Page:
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Making a Burn Injury Claim
The danger of burn injuries
Amongst the most serious types of injury a person can sustain are burns which, although they might be as ‘trivial’ as a small scald, can also be extremely painful and dangerous and can, in the worst cases, affect the rest of the victims’ life or even kill.
According to the BMJ, approximately 175,000 people per year have to visit Accident and Emergency departments suffering with burns. Of these, some 10% might require treatment in a specialist unit.
Burns caused due to negligence
If you’ve been burned in an accident which was your own or nobody’s fault then there’s not a lot you can do other than resolve to be more careful in the future, but if the burn injuries you or someone close to you has suffered was caused by the negligence of another party then you’ve every right to think about making a claim for compensation.
The NHS, for example, reports that 37,000 children per year are injured through being burned or scalded, with 28,000 (76%) being under the age of five. In cases such as this, the burns may require skin grafting and scar therapy lasting for many years.
Claiming compensation for a burn injury
If you or your child have been badly burned, and you feel it was caused by the negligence of another party then you should contact our personal injury solicitors with the details of your case. Whether it happened in a restaurant, your workplace or a supermarket, someone has been neglectful in a manner which has resulted in you suffering.
Our lawyers, working on a no win no fee basis, will take all of your details, noting when and where the accident happened, what medical attention you have received, any expenses which have arisen as a result of the burn (i.e. medical bills) and the mental anguish the situation has caused you. All of these factors will be used to decide whether you’ve been a victim of negligence and exactly how much compensation you are entitled to.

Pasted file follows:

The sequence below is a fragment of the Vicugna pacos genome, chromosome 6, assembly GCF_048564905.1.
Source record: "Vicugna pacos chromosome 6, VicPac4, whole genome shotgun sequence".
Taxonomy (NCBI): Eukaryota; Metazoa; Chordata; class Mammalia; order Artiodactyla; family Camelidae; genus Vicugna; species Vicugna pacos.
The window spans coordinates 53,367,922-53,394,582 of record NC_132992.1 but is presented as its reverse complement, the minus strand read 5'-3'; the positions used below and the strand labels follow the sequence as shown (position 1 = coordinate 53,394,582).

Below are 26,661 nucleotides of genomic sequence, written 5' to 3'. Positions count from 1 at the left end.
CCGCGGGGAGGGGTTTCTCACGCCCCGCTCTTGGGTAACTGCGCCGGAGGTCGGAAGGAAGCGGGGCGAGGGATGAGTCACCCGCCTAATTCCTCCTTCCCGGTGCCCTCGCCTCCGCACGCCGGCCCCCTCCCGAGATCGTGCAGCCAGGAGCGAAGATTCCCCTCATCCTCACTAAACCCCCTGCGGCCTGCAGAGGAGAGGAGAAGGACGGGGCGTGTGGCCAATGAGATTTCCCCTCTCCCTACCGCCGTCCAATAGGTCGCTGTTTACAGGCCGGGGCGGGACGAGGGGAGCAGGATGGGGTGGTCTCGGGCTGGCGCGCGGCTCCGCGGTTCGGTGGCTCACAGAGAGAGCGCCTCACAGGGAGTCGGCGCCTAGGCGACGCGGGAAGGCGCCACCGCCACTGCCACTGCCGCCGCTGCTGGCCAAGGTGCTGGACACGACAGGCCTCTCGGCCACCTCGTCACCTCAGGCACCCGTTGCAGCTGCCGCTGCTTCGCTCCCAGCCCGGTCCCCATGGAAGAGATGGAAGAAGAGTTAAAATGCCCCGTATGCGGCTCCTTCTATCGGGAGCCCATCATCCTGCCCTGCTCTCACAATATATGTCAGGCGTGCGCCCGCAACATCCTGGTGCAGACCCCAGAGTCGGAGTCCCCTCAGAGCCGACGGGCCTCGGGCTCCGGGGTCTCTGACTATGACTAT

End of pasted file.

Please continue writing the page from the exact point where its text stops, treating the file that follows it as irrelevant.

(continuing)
Claiming on behalf of a child
Given the number of children, particularly those under the age of 5, who suffer burn injuries every year, there’s every chance that any claim for compensation may actually be made by a parent, or other guardian, on behalf of a child. The process of such a claim – establishing that an injury has taken place and that it was caused by the negligence of another party – will be broadly similar, with the main difference being that a child, under the auspices of the Mental Capacity Act 2005 is deemed to ‘lack the capacity’ to pursue their own claim, and so can be represented legally by a ‘litigation friend’.
The other main difference when making a claim for a child is a variation in the time limit before a claim can be launched. In the majority of personal injury cases, the claimant has a period of three years following the accident in question after which they will not be allowed to start a claim. When a child is involved, this period extends from the date of the accident until the child is aged 18, at which point the three year time limit begins.
Responsibility for burn injuries
If your child is injured whilst in the care of another person or body – such as a nursery or school – then the claim will be made against the organisation involved. The Children Act 1989 states that individuals charged with caring for children have a legal duty to act in the manner of a ‘responsible parent’ – also known as ‘in loco parentis’ – and this, allied with the rules of the Health and Safety at Work Act 1974 clearly outlines the duty of care which anyone looking after your child is legally expected to display. If they fail to do so, then you may be entitled to make a claim for compensation.